USTA Launches New and Innovative Physical Education Curriculum for Schools
WHITE PLAINS, N.Y. — The USTA today announced the launch of its new physical education curriculum, “The Physical Educator’s Guide for Teaching Tennis in Schools,” developed by renowned physical education and tennis experts including noted author, Dr. Robert Pangrazi, Professor Emeritus at Arizona State University. The new USTA curriculum is designed to provide both elementary educators and students with a fun, interactive means to develop motor skills while engaging students in physical activity.
The USTA curriculum, which does not require an actual tennis court, is extremely versatile and can be used in any school setting for both large and small groups. Each 30 to 45 minute session meets the National Association for Sport & Physical Education standards and is flexible enough to meet the scheduling needs of any school. In addition to teaching students skills they can use throughout their lifespan, each lesson includes group management techniques to ensure a dynamic and engaged class.
“Forty to fifty percent of kids today are overweight and if we don’t provide them with a fun way to engage in physical activity during school, they will never learn the life-skills needed to change their habits,” said Dr. Pangrazi. “There are few, if any other sports, that translate to a curriculum like this, one that promotes the right combination of physical fitness, fun and easy to present lessons.”
Dr. Robert Pangrazi is one of the world’s leading experts in the field of physical education and his textbook, Dynamic Physical Education for Elementary School Children, is considered an industry standard. Pangrazi is a recipient of the National Distinguished Service Award presented by the President’s Council on Physical Fitness and Sports. His insight and decades of research enabled him to use a traditional sport like tennis to provide the foundation for one of the most unique approaches to physical fitness and activity in years.
USTA’s QuickStart tennis program, which promotes age and size appropriate equipment for children learning to play tennis, is the founding principal behind this new curriculum. It is easier for young people to learn the sport if the equipment they use is the right size for them. One of the key benefits of this curriculum is the ability to transform any flat surface into a tennis environment with commonly used equipment like tumbling mats, chairs, tape, chalk and other ordinary items.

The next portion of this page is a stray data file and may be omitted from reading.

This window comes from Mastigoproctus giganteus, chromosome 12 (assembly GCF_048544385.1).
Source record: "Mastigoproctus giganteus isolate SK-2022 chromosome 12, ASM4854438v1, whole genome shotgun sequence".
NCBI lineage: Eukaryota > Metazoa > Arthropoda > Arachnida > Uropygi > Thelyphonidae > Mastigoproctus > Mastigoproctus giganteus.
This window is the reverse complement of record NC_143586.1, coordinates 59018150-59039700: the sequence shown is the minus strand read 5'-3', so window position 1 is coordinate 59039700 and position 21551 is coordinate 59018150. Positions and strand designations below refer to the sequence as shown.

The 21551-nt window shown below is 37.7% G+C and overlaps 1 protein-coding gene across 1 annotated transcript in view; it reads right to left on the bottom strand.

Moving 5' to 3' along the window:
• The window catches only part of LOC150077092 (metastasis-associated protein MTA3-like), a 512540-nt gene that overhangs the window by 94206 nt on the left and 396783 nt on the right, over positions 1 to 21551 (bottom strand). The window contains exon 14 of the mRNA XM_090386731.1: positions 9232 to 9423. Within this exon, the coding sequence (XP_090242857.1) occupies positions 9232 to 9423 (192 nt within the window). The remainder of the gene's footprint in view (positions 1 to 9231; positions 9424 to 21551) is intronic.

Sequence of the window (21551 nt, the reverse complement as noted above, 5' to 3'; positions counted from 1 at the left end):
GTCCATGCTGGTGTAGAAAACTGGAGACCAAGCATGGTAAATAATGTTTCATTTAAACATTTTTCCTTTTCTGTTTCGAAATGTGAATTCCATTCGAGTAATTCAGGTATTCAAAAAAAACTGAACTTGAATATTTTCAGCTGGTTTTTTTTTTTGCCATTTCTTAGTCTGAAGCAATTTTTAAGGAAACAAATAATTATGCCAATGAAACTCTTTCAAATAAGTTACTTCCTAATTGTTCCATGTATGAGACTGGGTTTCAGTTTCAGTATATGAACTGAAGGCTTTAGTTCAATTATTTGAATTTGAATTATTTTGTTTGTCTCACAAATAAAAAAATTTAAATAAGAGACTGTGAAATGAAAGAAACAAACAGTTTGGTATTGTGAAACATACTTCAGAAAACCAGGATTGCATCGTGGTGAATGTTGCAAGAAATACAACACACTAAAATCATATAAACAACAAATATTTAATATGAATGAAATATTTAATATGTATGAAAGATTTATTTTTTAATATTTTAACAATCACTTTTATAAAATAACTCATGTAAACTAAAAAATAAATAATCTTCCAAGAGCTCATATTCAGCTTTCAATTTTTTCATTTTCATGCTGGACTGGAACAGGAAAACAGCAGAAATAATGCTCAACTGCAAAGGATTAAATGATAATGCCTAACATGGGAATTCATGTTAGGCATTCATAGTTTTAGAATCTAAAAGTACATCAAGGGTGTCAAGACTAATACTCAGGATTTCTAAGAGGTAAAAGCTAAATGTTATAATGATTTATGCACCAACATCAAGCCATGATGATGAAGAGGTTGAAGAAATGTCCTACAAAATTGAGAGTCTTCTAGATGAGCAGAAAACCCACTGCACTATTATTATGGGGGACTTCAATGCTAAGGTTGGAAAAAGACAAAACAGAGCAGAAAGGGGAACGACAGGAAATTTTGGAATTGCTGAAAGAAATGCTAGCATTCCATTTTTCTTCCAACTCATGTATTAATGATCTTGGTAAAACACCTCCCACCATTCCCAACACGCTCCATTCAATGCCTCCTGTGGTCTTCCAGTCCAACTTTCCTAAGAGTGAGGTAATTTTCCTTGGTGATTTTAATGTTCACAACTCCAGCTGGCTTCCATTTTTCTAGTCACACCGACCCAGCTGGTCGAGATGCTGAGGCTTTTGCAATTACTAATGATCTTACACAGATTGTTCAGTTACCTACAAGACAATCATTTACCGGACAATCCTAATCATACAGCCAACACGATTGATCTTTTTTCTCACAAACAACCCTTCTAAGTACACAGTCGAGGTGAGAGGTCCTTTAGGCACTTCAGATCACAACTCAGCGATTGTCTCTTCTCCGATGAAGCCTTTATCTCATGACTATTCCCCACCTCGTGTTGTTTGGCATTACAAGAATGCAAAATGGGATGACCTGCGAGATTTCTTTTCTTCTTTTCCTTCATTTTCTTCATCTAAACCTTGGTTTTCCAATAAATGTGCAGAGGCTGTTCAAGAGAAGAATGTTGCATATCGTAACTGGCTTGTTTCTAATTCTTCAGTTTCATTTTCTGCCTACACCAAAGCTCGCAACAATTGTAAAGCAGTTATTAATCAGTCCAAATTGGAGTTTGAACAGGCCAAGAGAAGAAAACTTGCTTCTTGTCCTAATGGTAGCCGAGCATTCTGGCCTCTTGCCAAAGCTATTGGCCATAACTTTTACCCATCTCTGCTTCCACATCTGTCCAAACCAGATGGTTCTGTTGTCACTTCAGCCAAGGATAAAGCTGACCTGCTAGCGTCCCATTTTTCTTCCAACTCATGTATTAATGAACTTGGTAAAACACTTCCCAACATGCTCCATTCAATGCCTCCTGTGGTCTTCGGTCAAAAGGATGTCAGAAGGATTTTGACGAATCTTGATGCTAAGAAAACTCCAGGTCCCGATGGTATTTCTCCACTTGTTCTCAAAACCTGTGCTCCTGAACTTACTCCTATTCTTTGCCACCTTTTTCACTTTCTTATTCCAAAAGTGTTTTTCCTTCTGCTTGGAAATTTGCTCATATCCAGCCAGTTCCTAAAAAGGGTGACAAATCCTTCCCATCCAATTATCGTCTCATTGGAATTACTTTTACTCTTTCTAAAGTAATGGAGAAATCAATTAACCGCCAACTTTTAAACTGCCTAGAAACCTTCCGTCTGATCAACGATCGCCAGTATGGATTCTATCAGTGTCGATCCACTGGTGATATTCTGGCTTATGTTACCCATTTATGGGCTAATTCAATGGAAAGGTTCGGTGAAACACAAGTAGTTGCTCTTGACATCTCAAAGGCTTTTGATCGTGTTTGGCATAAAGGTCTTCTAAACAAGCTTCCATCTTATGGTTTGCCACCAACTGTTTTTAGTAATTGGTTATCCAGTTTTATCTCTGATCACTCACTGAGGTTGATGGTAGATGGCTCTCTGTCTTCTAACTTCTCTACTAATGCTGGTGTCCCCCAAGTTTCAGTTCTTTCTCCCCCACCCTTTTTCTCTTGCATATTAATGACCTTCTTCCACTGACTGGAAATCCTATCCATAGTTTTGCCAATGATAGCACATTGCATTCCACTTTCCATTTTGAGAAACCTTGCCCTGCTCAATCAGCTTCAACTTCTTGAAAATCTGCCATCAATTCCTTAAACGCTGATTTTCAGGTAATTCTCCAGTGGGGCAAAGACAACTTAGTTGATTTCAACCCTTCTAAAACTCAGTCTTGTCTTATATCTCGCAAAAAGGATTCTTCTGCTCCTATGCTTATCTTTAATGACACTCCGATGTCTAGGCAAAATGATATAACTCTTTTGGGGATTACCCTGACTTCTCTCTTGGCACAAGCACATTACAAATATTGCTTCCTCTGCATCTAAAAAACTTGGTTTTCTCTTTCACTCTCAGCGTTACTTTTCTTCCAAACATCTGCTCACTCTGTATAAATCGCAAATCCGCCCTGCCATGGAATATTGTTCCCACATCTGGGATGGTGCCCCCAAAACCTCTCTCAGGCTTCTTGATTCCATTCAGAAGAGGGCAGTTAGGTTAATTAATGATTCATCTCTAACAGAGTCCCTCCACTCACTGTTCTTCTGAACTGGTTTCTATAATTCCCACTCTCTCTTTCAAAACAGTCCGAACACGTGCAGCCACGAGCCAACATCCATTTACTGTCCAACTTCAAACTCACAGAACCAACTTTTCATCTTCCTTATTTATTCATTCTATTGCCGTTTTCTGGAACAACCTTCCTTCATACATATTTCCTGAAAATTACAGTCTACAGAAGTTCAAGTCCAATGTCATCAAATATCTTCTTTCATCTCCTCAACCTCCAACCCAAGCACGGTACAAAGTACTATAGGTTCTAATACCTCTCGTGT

“We are very pleased to be able to offer educators an in-school program that can have such a significant impact on kids,” said Kurt Kamperman, USTA Chief Executive, Community Tennis. “Students will now have the opportunity to be introduced to an economical sport they can play their entire life, while building their self confidence, learning sportsmanship, enjoying the benefits of a healthy lifestyle, and most importantly, having fun.”
Each curriculum kit includes the Physical Educators guide for Teaching Tennis in Schools, Tennis Curriculum Pocket Guide, Instructional DVD and CD with Teachers Handbook, reproducible lesson materials, and station signs. Curriculum kits can be obtained through USTA Teacher In-Services or by ordering direct to Gophersport.com.
With endorsements from the American Heart Association and the Cleveland Clinic, the United States Tennis Association works with schools and after school providers to offer training, curriculum materials, equipment assistance, and staff support to ensure all students have the opportunity to learn the lifetime sport of tennis. Principals, superintendents and educators can visit USTA.com/schooltennis to learn more about the program.
TIMag.com news search
Latest TIMag.com news
- Istomin wins first ATP title
- WTT poised for growth, says BJK
- Hingis named Global Ambassador for ITHF
- MonoGut ZX Black offers versatility and playability
- USTA to host fifth annual job fair
- Blake to coach Aviators for opener
- El Shorbagy, World Number 1
- Tennis Channel launches Racquet Bracket
- Record ratings for Tennis Channel
- Peggy Edwards receives 2015 APEX Award